I’m happy to report that Monday 29 June marks the beginning of our phased return to our labs.
Just before we closed the labs we were lucky enough to get back a very significant amount of data on patient samples of primary breast cancer. To give you an idea of how large the data set is, we have over 50,000 lines of data, with each line being part of a biomolecule (gene, protein, etc) – and that’s just for one sample!
Dr. Elly Tyler, a post-doctoral researcher in my team, has been busy analysing this dataset and has made some interesting associations between the type of environment a tumour builds for itself and how our immune system might respond to it. We will be testing out some of Elly’s ideas on our 3D models once facilities are back up and functioning over the next month or so.
We have been busy presenting and brainstorming our ideas with the science community. In particular, we had a virtual meeting with one of our collaborators, Prof. Tom Wight, who is director of matrix biology at the Benaroya Institute, Seattle, Washington. Both our groups met virtually to share ideas around how we can target the tumour microenvironment to improve therapy response. It was a very productive meeting and with Against Breast Cancer’s support, we hope to send PhD student Priyanka Hirani to Tom’s lab hopefully in the summer next year.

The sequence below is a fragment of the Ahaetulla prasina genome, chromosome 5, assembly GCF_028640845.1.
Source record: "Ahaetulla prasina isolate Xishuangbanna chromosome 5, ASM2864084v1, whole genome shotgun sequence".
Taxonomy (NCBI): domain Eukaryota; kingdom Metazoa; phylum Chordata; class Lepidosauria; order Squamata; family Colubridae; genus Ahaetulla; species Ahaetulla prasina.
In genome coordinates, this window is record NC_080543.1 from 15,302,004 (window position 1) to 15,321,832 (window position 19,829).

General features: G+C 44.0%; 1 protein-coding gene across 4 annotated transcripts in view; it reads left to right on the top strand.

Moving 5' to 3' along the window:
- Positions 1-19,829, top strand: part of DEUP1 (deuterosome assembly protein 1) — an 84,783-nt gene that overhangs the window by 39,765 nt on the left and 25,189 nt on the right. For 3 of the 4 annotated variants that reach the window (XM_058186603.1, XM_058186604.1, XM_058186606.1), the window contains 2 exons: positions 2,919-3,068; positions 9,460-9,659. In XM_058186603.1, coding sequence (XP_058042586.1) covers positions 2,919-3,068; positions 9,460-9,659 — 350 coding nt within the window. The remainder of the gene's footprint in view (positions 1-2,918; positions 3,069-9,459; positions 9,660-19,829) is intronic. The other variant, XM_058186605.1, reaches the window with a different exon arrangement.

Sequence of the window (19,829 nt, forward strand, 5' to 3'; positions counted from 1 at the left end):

Whilst most of us have been working from home, Valentine Gauthier, a PhD student in our team, has continued to work in the lab. Valentine is using cutting edge gene editing technology called CRISPR, to make edited cells that we will use for functional experiments that will help us work out which molecules might be best to target to improve our immune systems response to cancer.
We have been writing articles on our ideas that we will be submitting for publication in the next few weeks. This includes a research article where we will present our 3D tumour model that we have developed, and a review/concept piece to share with the community on how we think our bodies immune response can be improved to kill cancer.
“Thank you from the whole lab for your continued support of our work.”
Dr Oliver Pearce